Thursday, July 22, 2010

Want To Go Green? Use LIQUID Manganese

Sorry for the delay in getting a new post up on the NCRS blog, but I was on a fertilizer mission this week, and forgot to tell you in my last post. This one will be short, but I found it interesting. One of the things anyone farming new ground has to deal with is unforseen surprises, as with crop nutrient deficiencies. There is quite a bit of manganese deficiency in mid-Michigan, and elsewhere in the Midwest. We found some recently on our new Farm 7 in soybeans, which are sensitive to low soil manganese. This particular area was on the edge of one of the replication strips, and not part of the plot. This was a severe deficiency as all of the leaves were yellow, and the beans were smaller than those in adjacent plots. We decided to see what a full gallon per acre application of ACLF 4% Manganese would do. Now most people would balk at applying a gallon of a micronutrient. We recommend a quart per acre for maintenance, and usually in combination with Sure-K. If you are seeing some deficiency symptoms, two quarts per acre should be applied. But solid yellow beans that are small need more. We did not add any other fertilizer so we could see just the effects of the manganese. This was the only plot showing such severity of deficiency, so we weren't able to put out more treatments or replicate. It's just a see what happens plot, or a "squirt and peek" as some call it. The picture below was taken from the Hagie plot sprayer on July 14 just before application. I applied the gallon of fertilizer in a total spray volume of 10 gallons per acre. We looked at the plot today which was eight days after application. There is a tremendous improvement, as the picture below shows. They are still lighter green than the regular soybeans in the plots, but there was no yellow seen. And the color is very uniform. I would say the plants are responding well to the manganese, but with a gallon, they'd better.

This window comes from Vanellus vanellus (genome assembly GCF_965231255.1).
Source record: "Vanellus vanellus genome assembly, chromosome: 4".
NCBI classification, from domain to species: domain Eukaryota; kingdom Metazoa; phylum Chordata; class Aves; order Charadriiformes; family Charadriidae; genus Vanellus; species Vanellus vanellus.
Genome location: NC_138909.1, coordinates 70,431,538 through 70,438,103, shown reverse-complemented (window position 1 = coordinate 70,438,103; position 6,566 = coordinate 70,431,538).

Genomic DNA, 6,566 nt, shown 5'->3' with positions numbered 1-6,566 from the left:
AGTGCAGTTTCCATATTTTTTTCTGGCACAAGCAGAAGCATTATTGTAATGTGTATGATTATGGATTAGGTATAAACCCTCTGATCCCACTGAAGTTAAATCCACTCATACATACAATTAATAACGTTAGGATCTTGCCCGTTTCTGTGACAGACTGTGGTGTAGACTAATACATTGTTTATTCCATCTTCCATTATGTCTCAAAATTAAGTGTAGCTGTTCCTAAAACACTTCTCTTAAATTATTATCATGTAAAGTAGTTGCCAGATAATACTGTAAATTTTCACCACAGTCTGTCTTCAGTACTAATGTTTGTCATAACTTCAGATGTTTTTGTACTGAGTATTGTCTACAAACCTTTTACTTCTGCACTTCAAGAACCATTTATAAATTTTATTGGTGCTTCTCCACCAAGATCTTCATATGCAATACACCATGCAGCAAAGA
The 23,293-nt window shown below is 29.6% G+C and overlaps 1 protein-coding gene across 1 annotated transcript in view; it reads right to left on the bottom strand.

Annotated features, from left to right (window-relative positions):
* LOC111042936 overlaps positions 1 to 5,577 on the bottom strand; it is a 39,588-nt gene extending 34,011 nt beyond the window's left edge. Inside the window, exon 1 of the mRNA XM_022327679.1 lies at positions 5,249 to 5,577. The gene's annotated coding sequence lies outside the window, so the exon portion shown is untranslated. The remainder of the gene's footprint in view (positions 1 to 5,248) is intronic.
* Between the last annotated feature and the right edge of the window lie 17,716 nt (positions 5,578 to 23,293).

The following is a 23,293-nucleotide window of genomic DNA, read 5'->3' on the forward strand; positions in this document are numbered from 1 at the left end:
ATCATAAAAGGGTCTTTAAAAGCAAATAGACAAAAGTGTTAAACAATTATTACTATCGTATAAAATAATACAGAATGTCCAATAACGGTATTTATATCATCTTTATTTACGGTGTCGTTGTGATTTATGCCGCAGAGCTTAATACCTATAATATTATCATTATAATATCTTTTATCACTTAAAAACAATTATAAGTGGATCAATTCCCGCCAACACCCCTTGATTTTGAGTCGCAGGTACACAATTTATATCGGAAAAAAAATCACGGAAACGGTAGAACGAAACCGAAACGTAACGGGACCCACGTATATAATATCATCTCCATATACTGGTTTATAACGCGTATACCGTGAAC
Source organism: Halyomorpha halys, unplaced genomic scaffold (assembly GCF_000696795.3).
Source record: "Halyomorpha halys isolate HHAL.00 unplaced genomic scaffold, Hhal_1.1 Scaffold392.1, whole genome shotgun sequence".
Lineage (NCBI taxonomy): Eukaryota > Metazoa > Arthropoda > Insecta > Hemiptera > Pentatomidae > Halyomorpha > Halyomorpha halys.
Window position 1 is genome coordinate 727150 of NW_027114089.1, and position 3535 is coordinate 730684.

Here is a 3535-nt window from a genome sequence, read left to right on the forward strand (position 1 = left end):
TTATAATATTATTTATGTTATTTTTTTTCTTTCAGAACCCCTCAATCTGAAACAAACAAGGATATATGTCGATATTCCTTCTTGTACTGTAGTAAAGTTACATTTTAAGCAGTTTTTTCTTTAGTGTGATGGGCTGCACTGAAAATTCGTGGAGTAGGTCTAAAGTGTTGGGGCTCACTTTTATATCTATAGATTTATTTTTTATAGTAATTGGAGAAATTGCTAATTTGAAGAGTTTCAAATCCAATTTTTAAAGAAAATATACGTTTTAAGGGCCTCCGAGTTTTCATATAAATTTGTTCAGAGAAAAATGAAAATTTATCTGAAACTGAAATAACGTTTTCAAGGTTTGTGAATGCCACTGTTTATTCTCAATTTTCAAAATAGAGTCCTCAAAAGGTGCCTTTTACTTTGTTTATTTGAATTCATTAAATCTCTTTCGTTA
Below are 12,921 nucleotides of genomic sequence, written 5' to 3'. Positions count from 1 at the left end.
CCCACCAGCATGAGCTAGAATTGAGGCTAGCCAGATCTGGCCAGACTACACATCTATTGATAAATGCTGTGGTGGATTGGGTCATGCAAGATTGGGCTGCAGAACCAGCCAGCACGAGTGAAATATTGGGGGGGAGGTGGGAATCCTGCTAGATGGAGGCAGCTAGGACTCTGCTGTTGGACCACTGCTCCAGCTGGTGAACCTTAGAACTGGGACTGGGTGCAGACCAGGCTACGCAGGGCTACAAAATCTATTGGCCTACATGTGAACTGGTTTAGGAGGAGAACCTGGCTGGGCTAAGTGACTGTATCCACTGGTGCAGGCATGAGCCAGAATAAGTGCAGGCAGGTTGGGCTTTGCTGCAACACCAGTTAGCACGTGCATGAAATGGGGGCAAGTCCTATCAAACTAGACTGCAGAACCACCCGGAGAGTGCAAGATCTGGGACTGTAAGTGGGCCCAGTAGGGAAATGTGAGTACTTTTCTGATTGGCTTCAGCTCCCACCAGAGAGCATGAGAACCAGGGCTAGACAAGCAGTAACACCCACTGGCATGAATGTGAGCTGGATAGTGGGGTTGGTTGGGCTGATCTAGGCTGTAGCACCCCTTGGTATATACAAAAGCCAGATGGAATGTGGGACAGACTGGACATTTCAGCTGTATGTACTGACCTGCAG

Here is a picture taken between the sprayed plot and the unsprayed plot on the right. You can see it in the first picture, where there was some yellowing, but not as severe as in the plot we sprayed. Now the unsprayed plot is kind of blotchy with yellow and green. But the sprayed plot is uniform in color. The unsprayed plot still has bigger beans, but it had a big headstart. Also notice the border strip. The outside nozzle sprayed the left half of the strip, and you can see that the left half is greener and has more uniform color.
So it's not a replicated test, as we didn't have enough room, but we will keep an eye on it and will check yield for comparison to the unsprayed plot. This brings up another point that we have recently discussed with our sales account managers. It was pointed out that after planting, there may be some leftover fertilizer in the on-farm storage tanks, or even in dealers tanks. It is a good idea to try to get that fertilizer out of the tank and used up, as small volumes sitting in hot storage tanks through the summer can lead to potential problems. Heat and some water evaporation can lead to some crystals settling out at the bottom. And when new fertilizer is added in the fall, the crystals often do not re-dissolve. And this can lead to plugging of screens and orifices the next year. I frequently get calls from growers asking if they can make a foliar application of "corn mix" on their soybeans. Of course the answer is "yes" (except where there is much nitrogen in the mix). We know foliar applications work, so why not put a few gallons per acre through the sprayer? Do the math and figure out how much you need to spray to get it used up. This would be especially effective on your worst ground, and have a clean tank to hold the next load. It is better to take the time and use up the remaining tank fertilizer in a way that will do some good instead of invite planter-stopping problems next spring.
So I am off on a one-day fertilizer mission tomorrow, and perhaps I will be able to share this one with you in my next post.